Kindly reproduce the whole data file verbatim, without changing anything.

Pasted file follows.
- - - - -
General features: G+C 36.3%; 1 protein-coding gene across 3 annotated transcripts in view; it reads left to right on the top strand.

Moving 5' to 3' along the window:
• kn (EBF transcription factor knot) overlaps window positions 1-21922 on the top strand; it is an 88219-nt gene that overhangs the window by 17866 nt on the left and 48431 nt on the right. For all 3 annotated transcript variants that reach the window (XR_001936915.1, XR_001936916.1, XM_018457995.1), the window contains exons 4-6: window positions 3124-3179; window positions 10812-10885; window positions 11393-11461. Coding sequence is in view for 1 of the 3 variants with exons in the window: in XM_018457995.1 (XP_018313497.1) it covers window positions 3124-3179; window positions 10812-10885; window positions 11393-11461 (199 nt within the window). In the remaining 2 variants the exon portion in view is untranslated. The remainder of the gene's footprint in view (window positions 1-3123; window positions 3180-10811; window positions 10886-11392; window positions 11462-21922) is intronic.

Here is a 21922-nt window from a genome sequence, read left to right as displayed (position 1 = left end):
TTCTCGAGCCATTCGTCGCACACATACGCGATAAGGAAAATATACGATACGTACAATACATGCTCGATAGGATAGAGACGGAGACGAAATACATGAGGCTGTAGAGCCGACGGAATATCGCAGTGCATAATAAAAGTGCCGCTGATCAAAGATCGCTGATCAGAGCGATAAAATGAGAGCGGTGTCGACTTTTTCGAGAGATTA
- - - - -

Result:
General features: G+C 36.3%; 1 protein-coding gene across 3 annotated transcripts in view; it reads left to right on the top strand.

Moving 5' to 3' along the window:
• kn (EBF transcription factor knot) overlaps window positions 1-21922 on the top strand; it is an 88219-nt gene that overhangs the window by 17866 nt on the left and 48431 nt on the right. For all 3 annotated transcript variants that reach the window (XR_001936915.1, XR_001936916.1, XM_018457995.1), the window contains exons 4-6: window positions 3124-3179; window positions 10812-10885; window positions 11393-11461. Coding sequence is in view for 1 of the 3 variants with exons in the window: in XM_018457995.1 (XP_018313497.1) it covers window positions 3124-3179; window positions 10812-10885; window positions 11393-11461 (199 nt within the window). In the remaining 2 variants the exon portion in view is untranslated. The remainder of the gene's footprint in view (window positions 1-3123; window positions 3180-10811; window positions 10886-11392; window positions 11462-21922) is intronic.

Here is a 21922-nt window from a genome sequence, read left to right as displayed (position 1 = left end):
TTCTCGAGCCATTCGTCGCACACATACGCGATAAGGAAAATATACGATACGTACAATACATGCTCGATAGGATAGAGACGGAGACGAAATACATGAGGCTGTAGAGCCGACGGAATATCGCAGTGCATAATAAAAGTGCCGCTGATCAAAGATCGCTGATCAGAGCGATAAAATGAGAGCGGTGTCGACTTTTTCGAGAGATTA